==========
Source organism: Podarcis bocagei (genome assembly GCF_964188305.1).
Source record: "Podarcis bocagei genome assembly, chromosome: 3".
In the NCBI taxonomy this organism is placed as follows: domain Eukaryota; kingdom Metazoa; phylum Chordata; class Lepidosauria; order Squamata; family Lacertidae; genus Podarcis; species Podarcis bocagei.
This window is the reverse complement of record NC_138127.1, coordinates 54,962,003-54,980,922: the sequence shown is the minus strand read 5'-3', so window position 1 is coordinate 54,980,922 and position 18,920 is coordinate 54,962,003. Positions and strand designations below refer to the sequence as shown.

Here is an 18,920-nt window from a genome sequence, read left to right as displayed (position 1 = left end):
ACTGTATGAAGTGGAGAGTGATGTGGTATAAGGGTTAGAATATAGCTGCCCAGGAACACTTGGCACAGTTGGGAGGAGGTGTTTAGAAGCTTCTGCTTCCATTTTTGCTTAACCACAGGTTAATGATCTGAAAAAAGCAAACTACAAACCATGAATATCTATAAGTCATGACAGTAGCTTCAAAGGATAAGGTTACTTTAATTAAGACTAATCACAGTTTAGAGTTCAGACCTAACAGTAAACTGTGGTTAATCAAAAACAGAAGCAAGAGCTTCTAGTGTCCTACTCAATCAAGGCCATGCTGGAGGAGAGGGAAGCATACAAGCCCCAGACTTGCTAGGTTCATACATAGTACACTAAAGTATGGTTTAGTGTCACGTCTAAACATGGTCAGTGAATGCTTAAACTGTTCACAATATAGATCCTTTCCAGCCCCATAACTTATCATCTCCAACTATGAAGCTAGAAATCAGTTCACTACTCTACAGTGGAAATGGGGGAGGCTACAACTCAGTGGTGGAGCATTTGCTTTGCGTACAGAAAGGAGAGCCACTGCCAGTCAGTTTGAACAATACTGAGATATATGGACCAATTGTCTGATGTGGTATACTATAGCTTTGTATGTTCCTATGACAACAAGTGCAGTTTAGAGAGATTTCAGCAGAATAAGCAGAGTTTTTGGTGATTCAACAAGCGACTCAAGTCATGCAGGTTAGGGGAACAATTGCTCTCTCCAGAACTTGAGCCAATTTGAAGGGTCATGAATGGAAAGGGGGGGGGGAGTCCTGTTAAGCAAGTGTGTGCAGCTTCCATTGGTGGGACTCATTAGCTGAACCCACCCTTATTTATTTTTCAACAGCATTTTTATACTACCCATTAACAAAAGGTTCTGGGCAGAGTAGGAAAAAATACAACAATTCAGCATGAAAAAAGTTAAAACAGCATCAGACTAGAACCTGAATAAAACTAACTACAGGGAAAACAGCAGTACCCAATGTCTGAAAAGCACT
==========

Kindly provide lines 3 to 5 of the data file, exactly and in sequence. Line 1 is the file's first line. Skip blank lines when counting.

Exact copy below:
In the NCBI taxonomy this organism is placed as follows: domain Eukaryota; kingdom Metazoa; phylum Chordata; class Lepidosauria; order Squamata; family Lacertidae; genus Podarcis; species Podarcis bocagei.
This window is the reverse complement of record NC_138127.1, coordinates 54,962,003-54,980,922: the sequence shown is the minus strand read 5'-3', so window position 1 is coordinate 54,980,922 and position 18,920 is coordinate 54,962,003. Positions and strand designations below refer to the sequence as shown.

Here is an 18,920-nt window from a genome sequence, read left to right as displayed (position 1 = left end):